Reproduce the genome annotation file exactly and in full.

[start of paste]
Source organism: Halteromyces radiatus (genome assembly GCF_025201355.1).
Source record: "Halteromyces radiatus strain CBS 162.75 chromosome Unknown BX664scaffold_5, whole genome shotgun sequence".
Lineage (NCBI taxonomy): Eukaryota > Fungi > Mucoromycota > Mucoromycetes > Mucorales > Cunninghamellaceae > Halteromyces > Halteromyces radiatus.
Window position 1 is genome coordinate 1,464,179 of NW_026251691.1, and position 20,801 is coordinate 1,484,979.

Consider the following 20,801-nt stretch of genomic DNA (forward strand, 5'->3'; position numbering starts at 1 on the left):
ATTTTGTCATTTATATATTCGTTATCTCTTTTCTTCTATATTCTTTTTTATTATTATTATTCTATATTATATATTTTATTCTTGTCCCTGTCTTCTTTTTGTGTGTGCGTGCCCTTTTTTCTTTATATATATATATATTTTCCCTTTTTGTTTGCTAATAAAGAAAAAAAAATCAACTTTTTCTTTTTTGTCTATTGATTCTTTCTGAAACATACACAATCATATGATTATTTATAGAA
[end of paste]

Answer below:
Source organism: Halteromyces radiatus (genome assembly GCF_025201355.1).
Source record: "Halteromyces radiatus strain CBS 162.75 chromosome Unknown BX664scaffold_5, whole genome shotgun sequence".
Lineage (NCBI taxonomy): Eukaryota > Fungi > Mucoromycota > Mucoromycetes > Mucorales > Cunninghamellaceae > Halteromyces > Halteromyces radiatus.
Window position 1 is genome coordinate 1,464,179 of NW_026251691.1, and position 20,801 is coordinate 1,484,979.

Consider the following 20,801-nt stretch of genomic DNA (forward strand, 5'->3'; position numbering starts at 1 on the left):
ATTTTGTCATTTATATATTCGTTATCTCTTTTCTTCTATATTCTTTTTTATTATTATTATTCTATATTATATATTTTATTCTTGTCCCTGTCTTCTTTTTGTGTGTGCGTGCCCTTTTTTCTTTATATATATATATATTTTCCCTTTTTGTTTGCTAATAAAGAAAAAAAAATCAACTTTTTCTTTTTTGTCTATTGATTCTTTCTGAAACATACACAATCATATGATTATTTATAGAA